If the child is accepted for placement, an admission agreement must be completed and signed as provided in § 80068 (see section I. A., Admission Agreements, pages 2-3, above). 22 C.C.R. § 84068.1(b) (4) (A). The facility administrator or his/her designee and the child and/or the child's authorized representative(s) shall sign copies of the removal and/or discharge policies and procedures (see section D. 2., pages 13-14, below), the discipline policies and procedures, and the complaint procedures to verify the receipt of such information. 22 C.C.R. § 84068.1(b) (4) (B).

If the child is placed in the facility under emergency circumstances, procedures set forth in the preceding paragraph shall be completed no later than seven days following placement. 22 C.C.R. § 84068.1(c) (2). If it is determined, following the child's emergency placement, that the facility cannot continue to provide necessary services, applicable discharge procedures must be followed. 22 C.C.R. § 84068.1(c) (3). If the child is continued in placement, requirements pertinent to the collection of information, review of the standard appraisal form and the needs and services plan, and any necessary modification to the admission agreement shall be met no later than 30 days following the emergency placement. 22 C.C.R. § 84068.1(c) (4), subds. (A),(B)&(C).

 

  1. Needs and Services Plan

 

  1. Small Family Homes

At the time of placement, a small family home licensee must request, from the child's authorized representative, a needs and services plan that describes the child's service needs, utilizing a form approved by the licensing agency. 22 C.C.R. § 83068.2(a) (1) & (2). The needs and services plan must contain specified information, including plans for providing services to meet identified individual needs. 22 C.C.R. § 83068.1(b). If the licensee is not given the child's record with the necessary information at the time of placement, the licensee shall request the information from the child's authorized representative and document such requests. 22 C.C.R. § 83068.1(c). If the requested information is not received within 15 calendar days, the licensee shall obtain an assessment of current service needs from other sources. 22 C.C.R. § 83068.1(c) (1).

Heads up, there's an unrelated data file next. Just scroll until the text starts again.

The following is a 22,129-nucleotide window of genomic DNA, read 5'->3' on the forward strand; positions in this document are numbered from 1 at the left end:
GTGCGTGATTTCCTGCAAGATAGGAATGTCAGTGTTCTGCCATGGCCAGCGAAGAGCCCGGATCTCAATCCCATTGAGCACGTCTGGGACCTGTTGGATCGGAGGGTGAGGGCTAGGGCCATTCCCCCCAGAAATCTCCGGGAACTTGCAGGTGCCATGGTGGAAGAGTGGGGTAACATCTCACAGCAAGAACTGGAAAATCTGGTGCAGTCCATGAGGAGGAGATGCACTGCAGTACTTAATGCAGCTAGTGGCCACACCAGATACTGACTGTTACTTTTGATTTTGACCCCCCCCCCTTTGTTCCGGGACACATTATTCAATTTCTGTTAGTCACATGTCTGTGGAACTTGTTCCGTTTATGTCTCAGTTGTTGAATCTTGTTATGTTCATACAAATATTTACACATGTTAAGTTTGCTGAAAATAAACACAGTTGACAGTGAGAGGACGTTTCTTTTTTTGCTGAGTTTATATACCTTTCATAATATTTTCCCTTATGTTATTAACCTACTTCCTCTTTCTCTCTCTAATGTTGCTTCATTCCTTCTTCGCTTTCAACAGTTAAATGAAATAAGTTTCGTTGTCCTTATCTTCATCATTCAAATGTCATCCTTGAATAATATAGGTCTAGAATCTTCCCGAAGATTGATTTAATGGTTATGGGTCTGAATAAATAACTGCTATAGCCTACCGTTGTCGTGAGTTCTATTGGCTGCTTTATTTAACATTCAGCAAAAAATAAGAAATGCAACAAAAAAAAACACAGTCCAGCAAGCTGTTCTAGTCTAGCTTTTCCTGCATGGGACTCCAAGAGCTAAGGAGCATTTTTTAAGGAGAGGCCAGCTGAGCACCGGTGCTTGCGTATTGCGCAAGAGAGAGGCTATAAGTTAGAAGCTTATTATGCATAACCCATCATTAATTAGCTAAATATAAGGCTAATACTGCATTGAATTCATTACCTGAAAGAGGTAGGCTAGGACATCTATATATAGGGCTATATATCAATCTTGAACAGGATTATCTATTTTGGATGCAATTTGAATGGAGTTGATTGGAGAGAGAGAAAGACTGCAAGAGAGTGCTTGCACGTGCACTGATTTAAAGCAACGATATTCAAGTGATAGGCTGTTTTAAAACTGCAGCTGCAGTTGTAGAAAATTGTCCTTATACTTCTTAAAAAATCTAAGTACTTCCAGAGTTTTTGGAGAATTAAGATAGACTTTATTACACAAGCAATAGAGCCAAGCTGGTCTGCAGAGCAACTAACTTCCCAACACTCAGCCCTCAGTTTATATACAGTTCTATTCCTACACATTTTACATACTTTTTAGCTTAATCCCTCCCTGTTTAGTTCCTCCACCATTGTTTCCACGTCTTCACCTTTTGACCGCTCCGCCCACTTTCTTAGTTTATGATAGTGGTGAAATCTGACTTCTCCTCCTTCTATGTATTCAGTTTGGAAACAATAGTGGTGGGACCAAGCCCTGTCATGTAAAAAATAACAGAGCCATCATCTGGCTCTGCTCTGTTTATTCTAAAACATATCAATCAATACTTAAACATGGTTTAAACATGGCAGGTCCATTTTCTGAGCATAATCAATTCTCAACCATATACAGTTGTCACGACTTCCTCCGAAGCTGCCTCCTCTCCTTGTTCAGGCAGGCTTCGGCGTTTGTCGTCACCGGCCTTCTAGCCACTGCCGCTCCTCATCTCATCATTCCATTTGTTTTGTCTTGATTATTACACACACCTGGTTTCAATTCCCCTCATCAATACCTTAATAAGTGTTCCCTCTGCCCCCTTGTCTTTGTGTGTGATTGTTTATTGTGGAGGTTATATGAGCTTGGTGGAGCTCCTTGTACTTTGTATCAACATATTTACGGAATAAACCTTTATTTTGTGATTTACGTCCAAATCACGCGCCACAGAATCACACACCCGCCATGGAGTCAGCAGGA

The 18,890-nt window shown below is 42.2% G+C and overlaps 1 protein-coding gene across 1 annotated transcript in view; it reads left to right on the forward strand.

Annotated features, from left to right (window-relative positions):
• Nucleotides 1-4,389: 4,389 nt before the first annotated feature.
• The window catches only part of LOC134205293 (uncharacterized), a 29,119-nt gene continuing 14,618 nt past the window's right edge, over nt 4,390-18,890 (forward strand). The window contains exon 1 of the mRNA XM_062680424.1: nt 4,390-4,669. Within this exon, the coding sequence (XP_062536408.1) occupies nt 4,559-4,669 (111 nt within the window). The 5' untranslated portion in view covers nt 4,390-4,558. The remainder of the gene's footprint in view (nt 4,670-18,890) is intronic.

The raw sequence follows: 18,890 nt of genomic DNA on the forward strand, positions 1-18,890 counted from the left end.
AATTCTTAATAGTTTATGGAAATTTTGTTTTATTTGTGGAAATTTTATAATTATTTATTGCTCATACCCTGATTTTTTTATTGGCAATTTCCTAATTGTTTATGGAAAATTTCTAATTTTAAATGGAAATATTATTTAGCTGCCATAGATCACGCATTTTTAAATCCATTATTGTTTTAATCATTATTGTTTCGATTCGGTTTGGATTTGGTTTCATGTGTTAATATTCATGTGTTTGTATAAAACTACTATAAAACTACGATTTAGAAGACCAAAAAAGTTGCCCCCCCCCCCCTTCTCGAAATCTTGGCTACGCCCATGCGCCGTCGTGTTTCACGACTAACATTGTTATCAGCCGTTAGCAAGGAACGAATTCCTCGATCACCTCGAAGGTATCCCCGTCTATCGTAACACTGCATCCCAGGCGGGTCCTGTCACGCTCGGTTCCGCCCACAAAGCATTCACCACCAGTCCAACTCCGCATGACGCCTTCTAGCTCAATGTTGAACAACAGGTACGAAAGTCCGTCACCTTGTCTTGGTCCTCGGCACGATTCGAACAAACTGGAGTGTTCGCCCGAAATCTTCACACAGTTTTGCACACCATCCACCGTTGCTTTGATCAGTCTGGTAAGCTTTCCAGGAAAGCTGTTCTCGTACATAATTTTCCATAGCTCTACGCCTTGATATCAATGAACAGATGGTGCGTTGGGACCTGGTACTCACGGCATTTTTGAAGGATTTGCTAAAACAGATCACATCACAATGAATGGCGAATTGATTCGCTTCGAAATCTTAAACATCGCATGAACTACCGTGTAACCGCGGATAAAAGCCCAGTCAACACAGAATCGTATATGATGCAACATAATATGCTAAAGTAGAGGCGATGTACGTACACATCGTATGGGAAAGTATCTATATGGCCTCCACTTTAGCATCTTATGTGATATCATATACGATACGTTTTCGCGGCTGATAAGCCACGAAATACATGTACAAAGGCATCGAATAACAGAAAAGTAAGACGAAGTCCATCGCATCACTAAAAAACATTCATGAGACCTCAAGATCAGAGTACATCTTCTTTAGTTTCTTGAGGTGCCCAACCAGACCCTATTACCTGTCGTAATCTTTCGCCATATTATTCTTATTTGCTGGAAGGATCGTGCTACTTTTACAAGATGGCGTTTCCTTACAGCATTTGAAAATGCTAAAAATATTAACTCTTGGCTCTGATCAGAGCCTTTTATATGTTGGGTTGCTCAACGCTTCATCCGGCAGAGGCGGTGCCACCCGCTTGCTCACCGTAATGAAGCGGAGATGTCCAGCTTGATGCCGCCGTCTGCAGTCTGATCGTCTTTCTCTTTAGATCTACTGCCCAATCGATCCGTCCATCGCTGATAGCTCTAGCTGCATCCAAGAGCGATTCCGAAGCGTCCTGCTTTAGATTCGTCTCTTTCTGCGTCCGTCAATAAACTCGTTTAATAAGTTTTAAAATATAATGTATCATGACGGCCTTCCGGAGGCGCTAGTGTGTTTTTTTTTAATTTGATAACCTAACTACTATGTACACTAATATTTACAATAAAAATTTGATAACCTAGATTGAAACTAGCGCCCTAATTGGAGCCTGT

1. Group Homes

Social work staff must obtain specified information about the child (pursuant to § 84070) and develop a needs and services plan that includes an identification of the child's needs and information regarding services necessary to meet those needs, as provided. 22 C.C.R. § 84068.2 subds. (a)-(c). Note that a needs and services plan is not required for children who are placed in the facility on an emergency basis and who will remain in placement for less than seven days. 22 C.C.R. § 84068.2(a) (1). The facility must ensure that the child and his/her authorized representative(s) are offered the opportunity to participate in the development of the needs and services plan. 22 C.C.R. § 84068.2(d). The facility may not implement a needs and services plan unless prior written approval of the plan has been obtained from the child's authorized representative(s). 22 C.C.R. § 84068.2(d) (1).

 

  1. Modifications to Needs and Services Plan

 

  1. Small Family Homes

The needs and services plan must be updated at least annually and, in addition:

  • as frequently as necessary to ensure accuracy and to document determination of a disability, and
  • as frequently as determined necessary by the child's authorized representative. 22 C.C.R. § 83068.3(a) (1) & (2).

The home must permit the participation of the child's authorized representative in modifications to the needs and services plan. 22 C.C.R. § 83068.3(c). Such participation shall be verified by his/her signature on the plan. 22 C.C.R. § 83068.3(c) (1).

If modifications to the plan identify unmet needs, it shall be determined whether the home has the ability to meet the child's needs. 22 C.C.R. § 83068.3(b) (1). If it is determined that the identified needs can be met, a written plan to meet those needs shall be developed and maintained in the home. 22 C.C.R. § 83068.3(b) (1) (A). If it is determined that the needs cannot be met, the home shall give notice to the child's authorized representative to remove the child from the home.22 C.C.R. § 83068.3(b) (1) (B).

 

  1. Group Homes

The needs and services plan must be updated at least every six months to determine the following:

  • The child's needs for continuing services.
  • The facility's recommendation regarding the feasibility of the child's return to his/her home, placement in another facility, or move to independent living.
  • The need for modification in services. 22 C.C.R. § 84068.3 subds. (a)(1), (2) & (3).